Foreign minister says UK should admit what it has signed up to
Britain should “show some honesty” about what it signed up to over Brexit, Ireland’s foreign minister has said.
Speaking during a panel discussion Simon Coveney, a veteran of the exit negotiations, said calls to scrap the Northern Ireland protocol from some unionists were not “realistic”.
His comments come as the EU is expected agree to an extension of grace periods on goods travelling between Ireland and Northern Ireland, in a concession to the UK.
The British government says the conditions of the Brexit deal for Northern Ireland, if strictly implemented, would be too damaging for businesses – and claims the EU is being too assertive it its interpretation.
But Mr Coveney said that while there was “a need for the EU to show some flexibility and pragmatism” over implementing the agreement “there is a need for the British government, in particular, to show some honesty around what has been agreed, why it was agreed, and the disruption it has prevented”.
“Brexit is the disruptor here , not the Protocol. The Protocol was designed to limit the disruption of Brexit," hy het gesê, adding that there was a need to be “honest with people” that there was no “credible” alternative to the protocol.
Mr Coveney’s comments were made in a discussion hosted by the Keough-Naughton Institute for Irish Studies at Notre Dame University and berig by the Irish Times.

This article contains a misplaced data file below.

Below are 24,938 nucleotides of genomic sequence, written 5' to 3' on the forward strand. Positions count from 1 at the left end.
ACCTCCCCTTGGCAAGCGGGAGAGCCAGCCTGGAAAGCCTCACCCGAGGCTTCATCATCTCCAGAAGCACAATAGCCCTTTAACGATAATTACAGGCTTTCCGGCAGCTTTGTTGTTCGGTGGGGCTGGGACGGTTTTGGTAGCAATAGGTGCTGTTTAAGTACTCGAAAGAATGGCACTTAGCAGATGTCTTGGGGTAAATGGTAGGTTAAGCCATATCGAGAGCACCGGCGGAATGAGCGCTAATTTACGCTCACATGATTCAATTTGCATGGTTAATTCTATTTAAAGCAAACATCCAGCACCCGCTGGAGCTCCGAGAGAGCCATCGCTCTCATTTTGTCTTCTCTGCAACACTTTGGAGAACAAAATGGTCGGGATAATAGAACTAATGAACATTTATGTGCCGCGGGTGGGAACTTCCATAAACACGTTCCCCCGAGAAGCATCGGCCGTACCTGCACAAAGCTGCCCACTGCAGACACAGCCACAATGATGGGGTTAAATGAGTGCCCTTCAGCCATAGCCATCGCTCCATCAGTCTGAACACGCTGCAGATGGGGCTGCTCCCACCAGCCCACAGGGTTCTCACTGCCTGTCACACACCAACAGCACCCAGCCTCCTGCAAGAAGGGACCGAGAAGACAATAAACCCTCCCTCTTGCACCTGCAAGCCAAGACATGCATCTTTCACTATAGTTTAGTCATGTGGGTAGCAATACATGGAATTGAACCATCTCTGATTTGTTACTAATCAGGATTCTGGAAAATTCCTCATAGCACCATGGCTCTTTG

He was speaking ahead of a Belfast high court decision on Wednesday about whether the protocol, which was jointly negotiated by Boris Johnson’s government and the European Union, is lawful.
The protocol was designed to prevent a hard border from forming between the Republic of Ireland and Northern Ireland, which both sides agreed was essential to protect the Good Friday Agreement.
But the method chosen created new checks and controls between Great Britain and Northern Ireland. Boris Johnson initially insisted these would have minimal effect, but the government has since admitted they are doing more economic damage than expected.
Businesses say the protocol needs to be changed and some have stopped supplying Northern Ireland entirely because of the increase in bureaucracy.
Unionists and loyalists also have concerns that the treaty brings NI closer into the Republic’s orbit at the expense of its place in the UK.
During Brexit talks both sides agreed an alternative solution that would have kept the whole UK effectively inside the EU’s customs area – but the plan was shot down by Tory MPs, triggering the resignation of Theresa May.
Last week Brexit minister Lord Frost claimed Brussels was not showing “a huge amount of engagement” with the UK’s concerns about the Northern Ireland Brexit deal, and said the protocol was threatening the “delicate balance” of the Good Friday Agreement.
Speaking at a committee hearing in Westminster on Tuesday, the UK’s Brexit minister said the post-membership relationship with the bloc had been more difficult than expected and would be “a little bumpy” for some time.